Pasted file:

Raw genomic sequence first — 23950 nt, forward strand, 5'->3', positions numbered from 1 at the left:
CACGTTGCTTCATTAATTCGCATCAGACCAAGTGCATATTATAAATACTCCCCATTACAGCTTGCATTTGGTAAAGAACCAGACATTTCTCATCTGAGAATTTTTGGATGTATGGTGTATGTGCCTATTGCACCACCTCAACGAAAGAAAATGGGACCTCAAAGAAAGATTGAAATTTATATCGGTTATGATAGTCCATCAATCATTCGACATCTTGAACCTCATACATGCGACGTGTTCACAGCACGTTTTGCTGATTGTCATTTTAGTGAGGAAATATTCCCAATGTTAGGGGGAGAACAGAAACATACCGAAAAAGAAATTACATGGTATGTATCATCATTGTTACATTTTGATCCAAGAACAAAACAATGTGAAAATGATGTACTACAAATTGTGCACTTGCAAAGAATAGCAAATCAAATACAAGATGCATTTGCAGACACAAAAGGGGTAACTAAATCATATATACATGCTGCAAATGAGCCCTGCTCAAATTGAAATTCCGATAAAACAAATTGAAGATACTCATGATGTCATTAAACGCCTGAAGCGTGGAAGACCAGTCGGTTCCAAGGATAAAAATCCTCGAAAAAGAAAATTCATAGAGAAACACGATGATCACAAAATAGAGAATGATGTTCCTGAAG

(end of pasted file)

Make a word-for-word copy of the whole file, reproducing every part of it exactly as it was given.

Raw genomic sequence first — 23950 nt, forward strand, 5'->3', positions numbered from 1 at the left:
CACGTTGCTTCATTAATTCGCATCAGACCAAGTGCATATTATAAATACTCCCCATTACAGCTTGCATTTGGTAAAGAACCAGACATTTCTCATCTGAGAATTTTTGGATGTATGGTGTATGTGCCTATTGCACCACCTCAACGAAAGAAAATGGGACCTCAAAGAAAGATTGAAATTTATATCGGTTATGATAGTCCATCAATCATTCGACATCTTGAACCTCATACATGCGACGTGTTCACAGCACGTTTTGCTGATTGTCATTTTAGTGAGGAAATATTCCCAATGTTAGGGGGAGAACAGAAACATACCGAAAAAGAAATTACATGGTATGTATCATCATTGTTACATTTTGATCCAAGAACAAAACAATGTGAAAATGATGTACTACAAATTGTGCACTTGCAAAGAATAGCAAATCAAATACAAGATGCATTTGCAGACACAAAAGGGGTAACTAAATCATATATACATGCTGCAAATGAGCCCTGCTCAAATTGAAATTCCGATAAAACAAATTGAAGATACTCATGATGTCATTAAACGCCTGAAGCGTGGAAGACCAGTCGGTTCCAAGGATAAAAATCCTCGAAAAAGAAAATTCATAGAGAAACACGATGATCACAAAATAGAGAATGATGTTCCTGAAG